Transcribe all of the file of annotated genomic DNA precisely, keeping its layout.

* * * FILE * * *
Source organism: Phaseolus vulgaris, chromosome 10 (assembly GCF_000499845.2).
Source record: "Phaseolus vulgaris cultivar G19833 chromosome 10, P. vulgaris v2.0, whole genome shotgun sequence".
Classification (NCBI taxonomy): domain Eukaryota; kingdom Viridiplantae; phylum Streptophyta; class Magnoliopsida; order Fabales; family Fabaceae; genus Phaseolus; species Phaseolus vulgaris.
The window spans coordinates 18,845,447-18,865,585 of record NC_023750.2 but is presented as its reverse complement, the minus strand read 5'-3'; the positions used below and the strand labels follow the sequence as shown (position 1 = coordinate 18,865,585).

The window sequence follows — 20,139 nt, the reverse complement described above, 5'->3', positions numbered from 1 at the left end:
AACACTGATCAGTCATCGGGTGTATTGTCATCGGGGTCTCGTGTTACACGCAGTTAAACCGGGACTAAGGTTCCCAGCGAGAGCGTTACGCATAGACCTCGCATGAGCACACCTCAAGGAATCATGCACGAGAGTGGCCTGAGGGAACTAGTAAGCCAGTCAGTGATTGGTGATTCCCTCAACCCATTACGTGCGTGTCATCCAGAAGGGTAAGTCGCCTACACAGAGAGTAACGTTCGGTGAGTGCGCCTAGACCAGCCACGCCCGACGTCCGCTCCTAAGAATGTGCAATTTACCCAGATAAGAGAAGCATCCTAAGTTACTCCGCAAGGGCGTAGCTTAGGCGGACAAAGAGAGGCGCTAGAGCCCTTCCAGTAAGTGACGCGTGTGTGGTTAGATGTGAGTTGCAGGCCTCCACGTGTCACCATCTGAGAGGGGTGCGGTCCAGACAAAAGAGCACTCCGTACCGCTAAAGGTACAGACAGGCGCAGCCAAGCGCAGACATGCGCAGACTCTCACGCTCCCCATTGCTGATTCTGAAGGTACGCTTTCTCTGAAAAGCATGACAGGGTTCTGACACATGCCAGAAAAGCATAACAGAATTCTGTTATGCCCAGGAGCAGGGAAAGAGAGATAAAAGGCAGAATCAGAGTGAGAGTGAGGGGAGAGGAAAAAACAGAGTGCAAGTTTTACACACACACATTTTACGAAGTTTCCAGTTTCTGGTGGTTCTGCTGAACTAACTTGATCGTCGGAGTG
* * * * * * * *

Source organism: Phaseolus vulgaris, chromosome 10 (assembly GCF_000499845.2).
Source record: "Phaseolus vulgaris cultivar G19833 chromosome 10, P. vulgaris v2.0, whole genome shotgun sequence".
Classification (NCBI taxonomy): domain Eukaryota; kingdom Viridiplantae; phylum Streptophyta; class Magnoliopsida; order Fabales; family Fabaceae; genus Phaseolus; species Phaseolus vulgaris.
The window spans coordinates 18,845,447-18,865,585 of record NC_023750.2 but is presented as its reverse complement, the minus strand read 5'-3'; the positions used below and the strand labels follow the sequence as shown (position 1 = coordinate 18,865,585).

The window sequence follows — 20,139 nt, the reverse complement described above, 5'->3', positions numbered from 1 at the left end:
AACACTGATCAGTCATCGGGTGTATTGTCATCGGGGTCTCGTGTTACACGCAGTTAAACCGGGACTAAGGTTCCCAGCGAGAGCGTTACGCATAGACCTCGCATGAGCACACCTCAAGGAATCATGCACGAGAGTGGCCTGAGGGAACTAGTAAGCCAGTCAGTGATTGGTGATTCCCTCAACCCATTACGTGCGTGTCATCCAGAAGGGTAAGTCGCCTACACAGAGAGTAACGTTCGGTGAGTGCGCCTAGACCAGCCACGCCCGACGTCCGCTCCTAAGAATGTGCAATTTACCCAGATAAGAGAAGCATCCTAAGTTACTCCGCAAGGGCGTAGCTTAGGCGGACAAAGAGAGGCGCTAGAGCCCTTCCAGTAAGTGACGCGTGTGTGGTTAGATGTGAGTTGCAGGCCTCCACGTGTCACCATCTGAGAGGGGTGCGGTCCAGACAAAAGAGCACTCCGTACCGCTAAAGGTACAGACAGGCGCAGCCAAGCGCAGACATGCGCAGACTCTCACGCTCCCCATTGCTGATTCTGAAGGTACGCTTTCTCTGAAAAGCATGACAGGGTTCTGACACATGCCAGAAAAGCATAACAGAATTCTGTTATGCCCAGGAGCAGGGAAAGAGAGATAAAAGGCAGAATCAGAGTGAGAGTGAGGGGAGAGGAAAAAACAGAGTGCAAGTTTTACACACACACATTTTACGAAGTTTCCAGTTTCTGGTGGTTCTGCTGAACTAACTTGATCGTCGGAGTG